On the Outside, Looking In

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The urban political base that was the foundation of African-American politics since the Civil Rights Movement is slowly eroding. Because of large-scale demographic trends at work in our metro areas, black political influence is in decline. Unless blacks become more inclusive (or intersectional) in our political approach, or better at building coalitions, we risk having our political concerns relegated to the margins, by virtue of where we live.  read more »

Still Set to Depopulate, Japan Raises Long Term Population Projection

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Japan is well known for its huge expected population loss, likely to be the greatest in the world for a major nation by the end of the century. However, things do not look as bleak as they did just five years ago.  read more »

Subjects:

Why the Greens Lost, and Trump Won

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When President Trump pulled out of the Paris climate accords, embraced coal, and stacked his administration from people from fossil-fuel producing states, the environmental movement reacted with near-apocalyptic fear and fury. They would have been better off beginning to understand precisely why the country has become so indifferent to their cause, as evidenced by the victory not only of Trump but of unsympathetic Republicans at every level of government.  read more »

Transit’s Precipitous Decline

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Transit ridership in the first quarter of 2017 was 3.1 percent less than the same quarter in 2016, according the American Public Transportation Association’s latest ridership report. The association released the report without a press release, instead issuing a release complaining about the House Appropriations bill reducing funding for transit.  read more »

Capitalism Did Not Win the Cold War

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When the Soviet Union collapsed 26 years ago, it was generally agreed that the West had won the Cold War. This was affirmed by the prosperity and possibilities awaiting citizens of Western countries, as opposed to the political and economic stagnation experienced by those in Communist states.  read more »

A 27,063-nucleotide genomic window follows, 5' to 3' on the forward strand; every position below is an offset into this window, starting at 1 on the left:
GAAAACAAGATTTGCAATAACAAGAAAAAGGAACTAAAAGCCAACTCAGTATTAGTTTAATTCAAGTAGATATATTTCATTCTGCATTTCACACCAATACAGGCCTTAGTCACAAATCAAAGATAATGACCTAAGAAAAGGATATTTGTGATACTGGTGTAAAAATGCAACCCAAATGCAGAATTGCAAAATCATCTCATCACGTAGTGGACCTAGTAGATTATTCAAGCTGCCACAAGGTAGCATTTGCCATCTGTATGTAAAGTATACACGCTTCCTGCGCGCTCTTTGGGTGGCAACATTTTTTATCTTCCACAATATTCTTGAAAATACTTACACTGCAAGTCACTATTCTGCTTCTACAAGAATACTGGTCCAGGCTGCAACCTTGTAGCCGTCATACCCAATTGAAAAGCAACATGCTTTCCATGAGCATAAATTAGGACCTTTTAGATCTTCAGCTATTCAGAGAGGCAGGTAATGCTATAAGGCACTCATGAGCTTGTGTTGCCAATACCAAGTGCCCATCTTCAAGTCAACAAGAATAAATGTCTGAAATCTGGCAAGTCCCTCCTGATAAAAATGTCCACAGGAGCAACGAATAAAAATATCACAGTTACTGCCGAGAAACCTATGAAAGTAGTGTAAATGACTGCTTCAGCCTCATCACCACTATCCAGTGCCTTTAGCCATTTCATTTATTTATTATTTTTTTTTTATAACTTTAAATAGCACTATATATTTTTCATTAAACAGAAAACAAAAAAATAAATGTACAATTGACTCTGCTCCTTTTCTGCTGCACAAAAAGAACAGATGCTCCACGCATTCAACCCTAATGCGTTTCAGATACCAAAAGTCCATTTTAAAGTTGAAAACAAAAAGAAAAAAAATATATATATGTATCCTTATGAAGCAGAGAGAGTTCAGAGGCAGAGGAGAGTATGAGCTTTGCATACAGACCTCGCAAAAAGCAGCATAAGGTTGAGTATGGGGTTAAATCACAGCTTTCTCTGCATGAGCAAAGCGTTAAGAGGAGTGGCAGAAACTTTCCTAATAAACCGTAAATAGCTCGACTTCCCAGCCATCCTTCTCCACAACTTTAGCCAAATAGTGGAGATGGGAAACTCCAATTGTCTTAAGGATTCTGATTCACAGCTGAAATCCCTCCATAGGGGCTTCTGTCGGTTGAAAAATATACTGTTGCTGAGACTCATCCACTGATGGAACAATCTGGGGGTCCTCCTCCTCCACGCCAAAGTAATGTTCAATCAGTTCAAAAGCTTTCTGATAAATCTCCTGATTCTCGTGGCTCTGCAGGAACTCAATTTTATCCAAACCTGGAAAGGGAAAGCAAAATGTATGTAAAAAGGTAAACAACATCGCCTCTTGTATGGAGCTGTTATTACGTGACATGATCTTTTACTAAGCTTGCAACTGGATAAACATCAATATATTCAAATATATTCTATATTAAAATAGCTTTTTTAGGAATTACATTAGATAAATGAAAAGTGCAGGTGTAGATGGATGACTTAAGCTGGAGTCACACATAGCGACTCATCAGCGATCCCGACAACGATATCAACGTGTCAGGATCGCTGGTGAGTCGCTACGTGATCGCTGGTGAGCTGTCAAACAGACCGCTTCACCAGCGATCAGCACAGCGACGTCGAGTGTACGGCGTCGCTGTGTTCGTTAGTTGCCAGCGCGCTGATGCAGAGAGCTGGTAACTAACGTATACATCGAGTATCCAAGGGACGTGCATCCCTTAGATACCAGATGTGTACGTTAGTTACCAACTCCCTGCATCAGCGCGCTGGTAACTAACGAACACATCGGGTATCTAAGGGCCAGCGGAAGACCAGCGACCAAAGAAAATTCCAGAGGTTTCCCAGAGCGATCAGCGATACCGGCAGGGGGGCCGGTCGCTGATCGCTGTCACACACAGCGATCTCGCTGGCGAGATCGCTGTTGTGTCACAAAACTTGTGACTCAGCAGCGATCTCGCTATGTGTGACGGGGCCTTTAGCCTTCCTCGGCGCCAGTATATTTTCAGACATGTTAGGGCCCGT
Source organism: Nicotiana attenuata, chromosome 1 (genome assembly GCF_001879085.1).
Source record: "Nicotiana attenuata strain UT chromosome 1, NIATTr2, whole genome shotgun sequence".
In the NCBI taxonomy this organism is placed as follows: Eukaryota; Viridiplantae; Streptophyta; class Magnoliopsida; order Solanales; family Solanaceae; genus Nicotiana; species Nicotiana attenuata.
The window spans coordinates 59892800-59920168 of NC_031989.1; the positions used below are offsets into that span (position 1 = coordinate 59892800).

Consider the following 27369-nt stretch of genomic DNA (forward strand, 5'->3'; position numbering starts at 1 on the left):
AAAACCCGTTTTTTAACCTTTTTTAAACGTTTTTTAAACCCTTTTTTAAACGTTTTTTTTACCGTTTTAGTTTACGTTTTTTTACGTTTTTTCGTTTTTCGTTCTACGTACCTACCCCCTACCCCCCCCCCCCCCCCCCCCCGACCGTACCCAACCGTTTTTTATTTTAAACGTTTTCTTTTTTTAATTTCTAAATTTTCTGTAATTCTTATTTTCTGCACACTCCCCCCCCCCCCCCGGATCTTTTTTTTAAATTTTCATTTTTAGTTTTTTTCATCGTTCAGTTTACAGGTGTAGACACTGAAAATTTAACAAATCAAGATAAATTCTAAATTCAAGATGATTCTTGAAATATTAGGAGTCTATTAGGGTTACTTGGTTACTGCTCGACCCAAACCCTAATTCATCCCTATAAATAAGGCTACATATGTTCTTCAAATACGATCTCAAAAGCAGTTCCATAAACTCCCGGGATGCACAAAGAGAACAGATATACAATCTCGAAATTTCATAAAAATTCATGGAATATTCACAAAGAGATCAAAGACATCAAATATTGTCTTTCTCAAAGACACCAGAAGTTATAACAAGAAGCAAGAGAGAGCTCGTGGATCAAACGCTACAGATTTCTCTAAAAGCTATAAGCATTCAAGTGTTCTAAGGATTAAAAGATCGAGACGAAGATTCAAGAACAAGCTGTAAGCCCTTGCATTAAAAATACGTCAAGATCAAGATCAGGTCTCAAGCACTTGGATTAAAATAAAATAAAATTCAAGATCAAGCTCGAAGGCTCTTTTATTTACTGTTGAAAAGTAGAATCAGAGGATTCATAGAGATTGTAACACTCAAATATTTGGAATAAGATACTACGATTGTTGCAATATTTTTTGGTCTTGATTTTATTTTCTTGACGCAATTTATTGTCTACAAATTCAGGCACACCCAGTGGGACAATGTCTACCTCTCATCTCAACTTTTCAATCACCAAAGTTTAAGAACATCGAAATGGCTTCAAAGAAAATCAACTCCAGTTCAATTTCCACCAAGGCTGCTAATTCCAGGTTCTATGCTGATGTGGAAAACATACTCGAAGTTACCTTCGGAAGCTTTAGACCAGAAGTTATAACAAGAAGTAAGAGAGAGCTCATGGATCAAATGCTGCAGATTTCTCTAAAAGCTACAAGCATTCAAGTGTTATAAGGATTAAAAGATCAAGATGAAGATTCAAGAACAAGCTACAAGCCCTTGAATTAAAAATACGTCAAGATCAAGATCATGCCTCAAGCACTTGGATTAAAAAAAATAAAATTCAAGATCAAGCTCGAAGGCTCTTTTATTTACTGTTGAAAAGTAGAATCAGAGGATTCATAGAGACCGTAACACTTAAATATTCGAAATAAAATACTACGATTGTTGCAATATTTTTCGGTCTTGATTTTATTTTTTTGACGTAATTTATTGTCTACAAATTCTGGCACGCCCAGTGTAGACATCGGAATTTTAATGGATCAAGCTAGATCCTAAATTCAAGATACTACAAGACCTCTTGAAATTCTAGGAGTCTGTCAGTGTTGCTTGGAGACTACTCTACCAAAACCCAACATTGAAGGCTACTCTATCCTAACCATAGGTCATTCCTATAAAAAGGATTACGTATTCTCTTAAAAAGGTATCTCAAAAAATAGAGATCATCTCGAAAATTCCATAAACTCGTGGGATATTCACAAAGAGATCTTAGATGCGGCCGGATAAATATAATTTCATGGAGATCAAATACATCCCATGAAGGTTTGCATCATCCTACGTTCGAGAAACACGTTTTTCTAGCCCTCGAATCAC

Subjects:

Deep Ellum

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I recently wrote about the need to embrace reality when it comes to land use regulation, culture, politics, and economics. My interpretation can seem a bit… dark. It’s not my intention to discourage people looking to make a positive difference in their communities. I’ve just seen how things tend to play out and the process doesn’t exactly favor mom and pop operations that are juggling day jobs, raising kids, and working on limited budgets.  read more »

The ‘Not Good’, Bad & Ugly of Mapping

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Today, useful demographic, real estate, and economic information is instantly accessed from your bedroom laptop. A few decades ago you would have to make a trip to city hall and wait for someone to go through hundreds of files.

Information (data) is only as good as the source, hand entered from someone - subject to human error. Yet in reality, after 3 decades of use, mapping software --- used by virtually every city and county agency --- is actually getting worse not better.  read more »

Diners and the Decline of Shared Social Institutions

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Grub Street posted another installment in the decline of the New York diner genre.

I’ve made the point before that many of these old line institutions are going out of business because their product simply isn’t very good. I’m a fan of diner food, but I’ve never had a good meal in a Manhattan diner.  read more »

Should Transit Fares Cover Operating Costs?

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Maryland has long had a state law requiring transit systems to collect enough fares to cover at least 35 percent of their operating costs. While it is admirable to set a target, this particular target is disheartening for two reasons.  read more »

High-Flying California Charts Its Own Path -- Is A Cliff Ahead?

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As its economy bounced back from the Great Recession, California emerged as a progressive role model, with New York Times columnist Paul Krugman arguing that the state’s “success” was proof of the superiority of a high tax, high regulation economy.  read more »